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Section 91(14) Children Act 1989 - gatekeeping exercise?

Section 91(14) Children Act 1989 – a gatekeeping exercise?

Christopher Ferguson considers how much value is added by section 91(14) of the Children Act 1989 which purports to dictate when orders preventing applications by parties can be made.

Section 91(14) states:

On disposing of any application for an order under this Act, the court may (whether or not it makes any other order in response to the application) order that no application for an order under this Act of any specified kind may be made with respect to the child concerned by any person named in the order without leave of the court.

 

Recent experience

I was recently involved in a bitterly contested “child arrangements” case. The main argument was over what used to be called “contact” until the Child Arrangements Programme decided to change things.

There were findings of fact and a recommendation that the father should go on the “domestic violence perpetrators programme” for a period of about 26 weeks, followed perhaps by some other unspecified therapeutic work. During this time contact was to be reduced from fortnightly to four weekly and to remain supervised in a contact centre.

The guardian (appointed to represent the children under Family Proceedings Rule 16.4) had indicated, both in written and oral evidence, that if the father managed to show an appropriate ability to change his attitude and behaviour, it might be possible to increase the level of contact. This seemed to anticipate some sort of review, making it impossible to conclude the case.

This in itself flies in the face of current court procedure guidelines. Further, the guardian recommended that a temporary bar be placed on applications to the court by the father for 18 months. Thus an argument developed over this apparent contradiction in recommendations and much time was spent trawling through the guidelines of Butler-Sloss LJ in Re P (Section 91(14) Guidelines)(Residence & Religious Heritage)[1999] 2 FLR 573.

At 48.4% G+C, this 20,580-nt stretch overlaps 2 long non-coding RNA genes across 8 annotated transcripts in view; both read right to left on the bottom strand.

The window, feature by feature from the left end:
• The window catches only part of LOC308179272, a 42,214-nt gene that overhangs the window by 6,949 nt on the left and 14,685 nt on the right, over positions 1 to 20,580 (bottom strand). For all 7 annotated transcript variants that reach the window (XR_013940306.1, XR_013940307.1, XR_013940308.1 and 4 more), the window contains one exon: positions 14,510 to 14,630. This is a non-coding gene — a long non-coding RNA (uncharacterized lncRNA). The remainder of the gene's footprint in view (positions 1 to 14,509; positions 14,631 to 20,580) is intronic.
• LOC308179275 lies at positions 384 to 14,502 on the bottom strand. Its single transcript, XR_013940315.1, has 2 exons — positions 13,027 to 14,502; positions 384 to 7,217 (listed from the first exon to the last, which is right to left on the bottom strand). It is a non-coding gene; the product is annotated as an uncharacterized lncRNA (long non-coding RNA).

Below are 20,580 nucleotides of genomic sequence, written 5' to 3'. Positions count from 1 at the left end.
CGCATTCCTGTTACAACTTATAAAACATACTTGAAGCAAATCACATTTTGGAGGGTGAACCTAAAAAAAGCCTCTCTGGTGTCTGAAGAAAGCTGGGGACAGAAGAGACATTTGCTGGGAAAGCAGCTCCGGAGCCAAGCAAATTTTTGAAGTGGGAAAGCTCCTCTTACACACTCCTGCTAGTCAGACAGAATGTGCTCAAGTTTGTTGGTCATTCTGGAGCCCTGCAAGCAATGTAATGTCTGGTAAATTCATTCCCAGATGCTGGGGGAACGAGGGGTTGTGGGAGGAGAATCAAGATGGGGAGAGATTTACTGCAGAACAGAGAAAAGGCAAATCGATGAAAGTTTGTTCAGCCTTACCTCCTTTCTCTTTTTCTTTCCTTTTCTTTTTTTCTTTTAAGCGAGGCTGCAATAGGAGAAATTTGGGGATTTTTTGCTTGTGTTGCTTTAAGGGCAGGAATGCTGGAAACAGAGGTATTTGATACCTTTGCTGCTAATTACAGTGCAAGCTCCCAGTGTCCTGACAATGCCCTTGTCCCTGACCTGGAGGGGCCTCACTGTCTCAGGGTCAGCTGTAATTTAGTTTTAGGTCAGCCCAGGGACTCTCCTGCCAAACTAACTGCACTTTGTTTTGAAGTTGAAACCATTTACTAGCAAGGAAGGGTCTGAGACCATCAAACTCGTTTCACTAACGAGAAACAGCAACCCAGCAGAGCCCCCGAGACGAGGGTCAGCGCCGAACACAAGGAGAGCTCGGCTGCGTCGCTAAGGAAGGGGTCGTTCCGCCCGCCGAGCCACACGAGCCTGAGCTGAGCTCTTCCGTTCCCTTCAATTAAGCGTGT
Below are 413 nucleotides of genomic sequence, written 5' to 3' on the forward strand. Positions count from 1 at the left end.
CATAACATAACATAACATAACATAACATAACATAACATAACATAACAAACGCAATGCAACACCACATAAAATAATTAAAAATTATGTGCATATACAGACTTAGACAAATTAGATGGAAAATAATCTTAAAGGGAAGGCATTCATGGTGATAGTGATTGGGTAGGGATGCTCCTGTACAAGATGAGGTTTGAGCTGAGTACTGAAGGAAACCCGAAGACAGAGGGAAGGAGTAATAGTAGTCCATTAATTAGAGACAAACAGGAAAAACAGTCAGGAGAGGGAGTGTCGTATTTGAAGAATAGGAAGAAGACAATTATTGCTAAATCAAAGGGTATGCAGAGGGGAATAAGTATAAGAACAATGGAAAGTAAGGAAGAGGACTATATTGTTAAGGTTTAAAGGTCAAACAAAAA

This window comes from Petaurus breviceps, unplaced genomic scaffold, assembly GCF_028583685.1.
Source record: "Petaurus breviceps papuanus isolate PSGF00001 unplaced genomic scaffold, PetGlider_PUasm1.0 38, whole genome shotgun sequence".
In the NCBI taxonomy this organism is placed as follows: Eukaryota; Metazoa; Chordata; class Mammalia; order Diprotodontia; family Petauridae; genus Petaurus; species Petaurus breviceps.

Gatekeeping exercise?

On the face of it, s.91(14) can prevent applications by parents before they are even contemplated. However, the judge accepted the proposition that s.91(14) is not an absolute bar to an application, but more of a “gate keeping” exercise. Although the father was not happy about the very concept of s.91(14) he was able to extract some reassurance from the note at page 696 of the 2014 Red Book (I am still saving up the £433 for this year’s edition) that the test for granting leave to make an application while a s.91(14) bar is in force, is “whether there is an arguable case.”

It would seem that this is not an unreasonably high requirement to meet, unless a planned application is clearly without merit, in which case one will have little justifiable complaint. In conclusion, this episode brought two points to the forefront of my mind: the first was to wonder just how much real value s.91(14) actually contributes to the legal process in the family courts (it is certainly a fruitful source of work for practitioners in the Court of Appeal apparently). The second point was a reminder of a notice that I saw many years ago, blue tacked to the table top in the front row of Bow Street Magistrates Court when I was in pupillage – “Please do not ask for bail, as a refusal often offends.”

 

 

Christopher Ferguson has specialised in family law for several years.  Although known as a tenacious opponent, Christopher has also built a reputation for his approachable, caring and sensitive manner. He has been described by Chambers & Partners as ‘a safe pair of hands’. To instruct Christopher, contact his clerks Claudine and Carrie on 01132 459763